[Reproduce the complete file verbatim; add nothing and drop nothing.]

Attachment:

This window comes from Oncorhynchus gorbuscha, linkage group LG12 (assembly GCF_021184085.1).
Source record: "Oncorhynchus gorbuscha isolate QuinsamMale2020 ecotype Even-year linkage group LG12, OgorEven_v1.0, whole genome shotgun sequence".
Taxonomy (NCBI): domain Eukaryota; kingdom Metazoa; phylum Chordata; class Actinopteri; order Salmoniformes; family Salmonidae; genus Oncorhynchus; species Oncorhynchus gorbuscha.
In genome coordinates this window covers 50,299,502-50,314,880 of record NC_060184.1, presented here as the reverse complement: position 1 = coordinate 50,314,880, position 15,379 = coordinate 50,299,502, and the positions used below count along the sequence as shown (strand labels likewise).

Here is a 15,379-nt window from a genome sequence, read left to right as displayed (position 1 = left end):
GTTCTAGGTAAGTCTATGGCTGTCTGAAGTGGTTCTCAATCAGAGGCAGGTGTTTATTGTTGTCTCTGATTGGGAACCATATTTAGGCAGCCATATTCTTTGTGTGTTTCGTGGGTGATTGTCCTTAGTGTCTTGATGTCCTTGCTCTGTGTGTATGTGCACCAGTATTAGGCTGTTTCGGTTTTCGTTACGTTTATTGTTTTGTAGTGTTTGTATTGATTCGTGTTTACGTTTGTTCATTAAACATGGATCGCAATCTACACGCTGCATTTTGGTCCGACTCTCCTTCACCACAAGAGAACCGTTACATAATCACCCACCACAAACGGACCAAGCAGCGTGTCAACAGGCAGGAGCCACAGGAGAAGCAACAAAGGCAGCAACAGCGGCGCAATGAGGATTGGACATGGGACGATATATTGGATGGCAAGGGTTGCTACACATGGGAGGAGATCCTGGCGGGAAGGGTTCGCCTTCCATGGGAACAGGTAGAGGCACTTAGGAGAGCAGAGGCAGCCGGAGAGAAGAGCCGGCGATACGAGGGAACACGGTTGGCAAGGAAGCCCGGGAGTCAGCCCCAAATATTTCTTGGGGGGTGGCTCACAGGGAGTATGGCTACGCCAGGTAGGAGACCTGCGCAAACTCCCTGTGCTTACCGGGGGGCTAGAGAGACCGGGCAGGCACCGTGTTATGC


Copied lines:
This window comes from Oncorhynchus gorbuscha, linkage group LG12 (assembly GCF_021184085.1).
Source record: "Oncorhynchus gorbuscha isolate QuinsamMale2020 ecotype Even-year linkage group LG12, OgorEven_v1.0, whole genome shotgun sequence".
Taxonomy (NCBI): domain Eukaryota; kingdom Metazoa; phylum Chordata; class Actinopteri; order Salmoniformes; family Salmonidae; genus Oncorhynchus; species Oncorhynchus gorbuscha.
In genome coordinates this window covers 50,299,502-50,314,880 of record NC_060184.1, presented here as the reverse complement: position 1 = coordinate 50,314,880, position 15,379 = coordinate 50,299,502, and the positions used below count along the sequence as shown (strand labels likewise).

Here is a 15,379-nt window from a genome sequence, read left to right as displayed (position 1 = left end):
GTTCTAGGTAAGTCTATGGCTGTCTGAAGTGGTTCTCAATCAGAGGCAGGTGTTTATTGTTGTCTCTGATTGGGAACCATATTTAGGCAGCCATATTCTTTGTGTGTTTCGTGGGTGATTGTCCTTAGTGTCTTGATGTCCTTGCTCTGTGTGTATGTGCACCAGTATTAGGCTGTTTCGGTTTTCGTTACGTTTATTGTTTTGTAGTGTTTGTATTGATTCGTGTTTACGTTTGTTCATTAAACATGGATCGCAATCTACACGCTGCATTTTGGTCCGACTCTCCTTCACCACAAGAGAACCGTTACATAATCACCCACCACAAACGGACCAAGCAGCGTGTCAACAGGCAGGAGCCACAGGAGAAGCAACAAAGGCAGCAACAGCGGCGCAATGAGGATTGGACATGGGACGATATATTGGATGGCAAGGGTTGCTACACATGGGAGGAGATCCTGGCGGGAAGGGTTCGCCTTCCATGGGAACAGGTAGAGGCACTTAGGAGAGCAGAGGCAGCCGGAGAGAAGAGCCGGCGATACGAGGGAACACGGTTGGCAAGGAAGCCCGGGAGTCAGCCCCAAATATTTCTTGGGGGGTGGCTCACAGGGAGTATGGCTACGCCAGGTAGGAGACCTGCGCAAACTCCCTGTGCTTACCGGGGGGCTAGAGAGACCGGGCAGGCACCGTGTTATGC